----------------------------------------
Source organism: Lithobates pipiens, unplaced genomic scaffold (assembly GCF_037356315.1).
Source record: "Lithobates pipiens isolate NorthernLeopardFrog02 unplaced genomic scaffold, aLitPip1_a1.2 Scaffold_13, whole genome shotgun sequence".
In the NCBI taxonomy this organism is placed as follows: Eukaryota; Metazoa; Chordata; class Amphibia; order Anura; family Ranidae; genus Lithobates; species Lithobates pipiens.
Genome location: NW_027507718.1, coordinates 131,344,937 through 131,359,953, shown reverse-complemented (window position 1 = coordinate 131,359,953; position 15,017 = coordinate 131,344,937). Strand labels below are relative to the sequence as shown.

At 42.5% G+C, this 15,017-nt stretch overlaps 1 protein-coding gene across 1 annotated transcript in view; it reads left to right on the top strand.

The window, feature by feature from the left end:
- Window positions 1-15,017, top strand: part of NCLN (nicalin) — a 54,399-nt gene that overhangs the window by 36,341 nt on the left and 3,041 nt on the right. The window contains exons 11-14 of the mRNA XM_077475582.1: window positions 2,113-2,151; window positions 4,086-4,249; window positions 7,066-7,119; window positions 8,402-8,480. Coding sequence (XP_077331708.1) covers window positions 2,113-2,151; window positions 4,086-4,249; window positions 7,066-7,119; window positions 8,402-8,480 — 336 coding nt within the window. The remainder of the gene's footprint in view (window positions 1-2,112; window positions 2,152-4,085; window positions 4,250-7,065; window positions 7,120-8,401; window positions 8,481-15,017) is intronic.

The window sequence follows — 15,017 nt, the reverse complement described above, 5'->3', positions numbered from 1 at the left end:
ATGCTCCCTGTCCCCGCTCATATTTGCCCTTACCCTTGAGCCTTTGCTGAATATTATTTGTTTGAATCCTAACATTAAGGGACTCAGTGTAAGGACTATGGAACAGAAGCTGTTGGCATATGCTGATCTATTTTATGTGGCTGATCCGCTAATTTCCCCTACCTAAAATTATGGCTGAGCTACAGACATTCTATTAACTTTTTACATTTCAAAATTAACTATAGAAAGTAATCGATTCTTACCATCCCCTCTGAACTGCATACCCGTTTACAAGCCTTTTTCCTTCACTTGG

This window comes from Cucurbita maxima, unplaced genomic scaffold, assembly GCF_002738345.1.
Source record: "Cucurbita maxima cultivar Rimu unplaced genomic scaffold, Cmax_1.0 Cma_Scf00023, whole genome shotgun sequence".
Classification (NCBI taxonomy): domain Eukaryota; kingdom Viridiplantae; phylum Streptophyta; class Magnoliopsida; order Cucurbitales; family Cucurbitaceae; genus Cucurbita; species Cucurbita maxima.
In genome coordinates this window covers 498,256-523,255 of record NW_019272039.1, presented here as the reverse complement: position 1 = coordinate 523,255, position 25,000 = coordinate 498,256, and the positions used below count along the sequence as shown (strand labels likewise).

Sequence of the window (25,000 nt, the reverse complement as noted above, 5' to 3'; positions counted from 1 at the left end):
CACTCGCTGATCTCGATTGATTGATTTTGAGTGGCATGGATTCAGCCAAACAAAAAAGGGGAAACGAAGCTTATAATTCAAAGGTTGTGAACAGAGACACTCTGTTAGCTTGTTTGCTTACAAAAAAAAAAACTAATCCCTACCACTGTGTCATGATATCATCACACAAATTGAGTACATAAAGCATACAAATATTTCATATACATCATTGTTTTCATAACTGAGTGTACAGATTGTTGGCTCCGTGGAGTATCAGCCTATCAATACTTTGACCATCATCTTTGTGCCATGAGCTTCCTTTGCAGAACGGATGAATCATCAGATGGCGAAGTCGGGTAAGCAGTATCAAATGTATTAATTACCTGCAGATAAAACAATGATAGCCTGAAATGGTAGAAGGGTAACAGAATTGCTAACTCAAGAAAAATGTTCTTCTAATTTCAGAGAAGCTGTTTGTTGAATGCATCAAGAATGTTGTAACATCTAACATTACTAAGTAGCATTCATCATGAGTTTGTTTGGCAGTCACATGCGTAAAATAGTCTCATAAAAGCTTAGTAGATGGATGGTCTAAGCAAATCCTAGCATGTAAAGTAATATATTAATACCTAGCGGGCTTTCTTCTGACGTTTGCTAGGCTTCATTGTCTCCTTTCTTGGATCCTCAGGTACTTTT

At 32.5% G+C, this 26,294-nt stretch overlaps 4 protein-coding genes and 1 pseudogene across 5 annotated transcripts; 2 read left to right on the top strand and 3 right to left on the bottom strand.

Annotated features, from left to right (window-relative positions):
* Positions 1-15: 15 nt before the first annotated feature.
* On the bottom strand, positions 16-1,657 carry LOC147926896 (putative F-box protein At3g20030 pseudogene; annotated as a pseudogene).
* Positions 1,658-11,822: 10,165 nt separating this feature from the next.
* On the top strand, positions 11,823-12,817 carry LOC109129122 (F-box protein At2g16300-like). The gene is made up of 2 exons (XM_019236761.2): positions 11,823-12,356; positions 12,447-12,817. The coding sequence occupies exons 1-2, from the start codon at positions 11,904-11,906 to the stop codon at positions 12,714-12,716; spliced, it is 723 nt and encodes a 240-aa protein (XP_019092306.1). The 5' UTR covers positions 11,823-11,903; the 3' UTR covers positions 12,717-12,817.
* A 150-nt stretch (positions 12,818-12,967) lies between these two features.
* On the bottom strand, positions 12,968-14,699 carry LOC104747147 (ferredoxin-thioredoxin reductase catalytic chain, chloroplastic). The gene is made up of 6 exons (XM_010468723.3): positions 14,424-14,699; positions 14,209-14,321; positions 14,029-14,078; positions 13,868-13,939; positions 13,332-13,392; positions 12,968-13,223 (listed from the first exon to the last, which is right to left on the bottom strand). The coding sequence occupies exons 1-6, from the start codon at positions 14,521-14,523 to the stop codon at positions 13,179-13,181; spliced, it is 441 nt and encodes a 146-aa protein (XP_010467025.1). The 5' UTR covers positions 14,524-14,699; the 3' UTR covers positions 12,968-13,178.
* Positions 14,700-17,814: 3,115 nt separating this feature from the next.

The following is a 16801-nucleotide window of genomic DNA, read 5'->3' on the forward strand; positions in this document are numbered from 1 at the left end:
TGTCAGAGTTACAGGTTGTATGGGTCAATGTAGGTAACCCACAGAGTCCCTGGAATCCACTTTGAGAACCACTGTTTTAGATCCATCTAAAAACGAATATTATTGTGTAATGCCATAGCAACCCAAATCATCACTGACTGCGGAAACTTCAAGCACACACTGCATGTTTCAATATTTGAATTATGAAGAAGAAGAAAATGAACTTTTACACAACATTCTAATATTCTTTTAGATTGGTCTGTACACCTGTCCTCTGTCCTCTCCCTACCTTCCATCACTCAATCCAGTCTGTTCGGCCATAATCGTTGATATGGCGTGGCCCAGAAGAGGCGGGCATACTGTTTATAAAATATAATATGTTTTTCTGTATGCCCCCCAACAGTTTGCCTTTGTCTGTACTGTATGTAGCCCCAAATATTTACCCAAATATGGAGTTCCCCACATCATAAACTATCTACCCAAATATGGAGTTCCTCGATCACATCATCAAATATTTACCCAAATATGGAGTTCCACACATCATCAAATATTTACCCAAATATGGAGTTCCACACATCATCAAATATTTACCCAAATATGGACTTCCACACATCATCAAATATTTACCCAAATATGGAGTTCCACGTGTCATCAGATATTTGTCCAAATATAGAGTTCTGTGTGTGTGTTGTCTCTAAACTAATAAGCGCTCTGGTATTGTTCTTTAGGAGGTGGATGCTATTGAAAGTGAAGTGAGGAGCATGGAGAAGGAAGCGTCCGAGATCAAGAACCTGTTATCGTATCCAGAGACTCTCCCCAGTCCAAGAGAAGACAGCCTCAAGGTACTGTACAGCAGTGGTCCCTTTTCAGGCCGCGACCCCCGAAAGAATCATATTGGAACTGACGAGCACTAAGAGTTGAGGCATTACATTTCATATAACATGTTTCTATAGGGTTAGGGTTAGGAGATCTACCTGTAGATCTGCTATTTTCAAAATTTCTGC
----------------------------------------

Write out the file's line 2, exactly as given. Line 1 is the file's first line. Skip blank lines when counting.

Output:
Source record: "Lithobates pipiens isolate NorthernLeopardFrog02 unplaced genomic scaffold, aLitPip1_a1.2 Scaffold_13, whole genome shotgun sequence".